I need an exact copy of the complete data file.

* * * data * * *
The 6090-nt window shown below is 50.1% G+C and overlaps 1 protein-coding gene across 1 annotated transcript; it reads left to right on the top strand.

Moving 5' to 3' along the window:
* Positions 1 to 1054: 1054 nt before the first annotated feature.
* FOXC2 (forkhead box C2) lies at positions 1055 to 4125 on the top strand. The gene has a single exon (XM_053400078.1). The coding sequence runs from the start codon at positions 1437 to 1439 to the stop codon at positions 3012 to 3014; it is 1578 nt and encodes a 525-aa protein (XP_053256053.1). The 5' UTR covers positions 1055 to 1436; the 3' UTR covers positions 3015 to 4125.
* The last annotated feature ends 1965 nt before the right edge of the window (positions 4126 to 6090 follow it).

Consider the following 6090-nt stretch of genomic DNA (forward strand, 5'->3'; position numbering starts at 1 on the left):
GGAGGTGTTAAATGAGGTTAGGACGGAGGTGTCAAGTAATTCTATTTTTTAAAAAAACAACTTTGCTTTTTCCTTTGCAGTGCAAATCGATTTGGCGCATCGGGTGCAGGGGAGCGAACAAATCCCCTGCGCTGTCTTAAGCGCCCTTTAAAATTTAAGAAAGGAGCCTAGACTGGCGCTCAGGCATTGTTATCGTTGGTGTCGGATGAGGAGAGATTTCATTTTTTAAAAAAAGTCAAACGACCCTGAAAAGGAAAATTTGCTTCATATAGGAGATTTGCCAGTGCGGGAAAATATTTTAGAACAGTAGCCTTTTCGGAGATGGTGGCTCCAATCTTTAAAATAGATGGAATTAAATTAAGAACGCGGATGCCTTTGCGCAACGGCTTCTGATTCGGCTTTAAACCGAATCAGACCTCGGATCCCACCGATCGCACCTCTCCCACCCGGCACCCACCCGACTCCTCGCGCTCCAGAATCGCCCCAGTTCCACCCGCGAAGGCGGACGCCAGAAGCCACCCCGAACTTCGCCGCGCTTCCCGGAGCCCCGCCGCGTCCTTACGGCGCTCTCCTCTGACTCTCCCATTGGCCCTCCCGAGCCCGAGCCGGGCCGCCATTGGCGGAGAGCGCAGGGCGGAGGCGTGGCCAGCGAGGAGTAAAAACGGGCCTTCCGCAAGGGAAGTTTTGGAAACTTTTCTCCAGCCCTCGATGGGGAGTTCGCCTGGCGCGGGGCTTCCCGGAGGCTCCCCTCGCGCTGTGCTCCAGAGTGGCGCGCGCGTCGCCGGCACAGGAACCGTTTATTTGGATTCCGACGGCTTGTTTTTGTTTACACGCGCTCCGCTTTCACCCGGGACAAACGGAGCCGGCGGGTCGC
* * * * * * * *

The 6090-nt window shown below is 50.1% G+C and overlaps 1 protein-coding gene across 1 annotated transcript; it reads left to right on the top strand.

Moving 5' to 3' along the window:
* Positions 1 to 1054: 1054 nt before the first annotated feature.
* FOXC2 (forkhead box C2) lies at positions 1055 to 4125 on the top strand. The gene has a single exon (XM_053400078.1). The coding sequence runs from the start codon at positions 1437 to 1439 to the stop codon at positions 3012 to 3014; it is 1578 nt and encodes a 525-aa protein (XP_053256053.1). The 5' UTR covers positions 1055 to 1436; the 3' UTR covers positions 3015 to 4125.
* The last annotated feature ends 1965 nt before the right edge of the window (positions 4126 to 6090 follow it).

Consider the following 6090-nt stretch of genomic DNA (forward strand, 5'->3'; position numbering starts at 1 on the left):
GGAGGTGTTAAATGAGGTTAGGACGGAGGTGTCAAGTAATTCTATTTTTTAAAAAAACAACTTTGCTTTTTCCTTTGCAGTGCAAATCGATTTGGCGCATCGGGTGCAGGGGAGCGAACAAATCCCCTGCGCTGTCTTAAGCGCCCTTTAAAATTTAAGAAAGGAGCCTAGACTGGCGCTCAGGCATTGTTATCGTTGGTGTCGGATGAGGAGAGATTTCATTTTTTAAAAAAAGTCAAACGACCCTGAAAAGGAAAATTTGCTTCATATAGGAGATTTGCCAGTGCGGGAAAATATTTTAGAACAGTAGCCTTTTCGGAGATGGTGGCTCCAATCTTTAAAATAGATGGAATTAAATTAAGAACGCGGATGCCTTTGCGCAACGGCTTCTGATTCGGCTTTAAACCGAATCAGACCTCGGATCCCACCGATCGCACCTCTCCCACCCGGCACCCACCCGACTCCTCGCGCTCCAGAATCGCCCCAGTTCCACCCGCGAAGGCGGACGCCAGAAGCCACCCCGAACTTCGCCGCGCTTCCCGGAGCCCCGCCGCGTCCTTACGGCGCTCTCCTCTGACTCTCCCATTGGCCCTCCCGAGCCCGAGCCGGGCCGCCATTGGCGGAGAGCGCAGGGCGGAGGCGTGGCCAGCGAGGAGTAAAAACGGGCCTTCCGCAAGGGAAGTTTTGGAAACTTTTCTCCAGCCCTCGATGGGGAGTTCGCCTGGCGCGGGGCTTCCCGGAGGCTCCCCTCGCGCTGTGCTCCAGAGTGGCGCGCGCGTCGCCGGCACAGGAACCGTTTATTTGGATTCCGACGGCTTGTTTTTGTTTACACGCGCTCCGCTTTCACCCGGGACAAACGGAGCCGGCGGGTCGC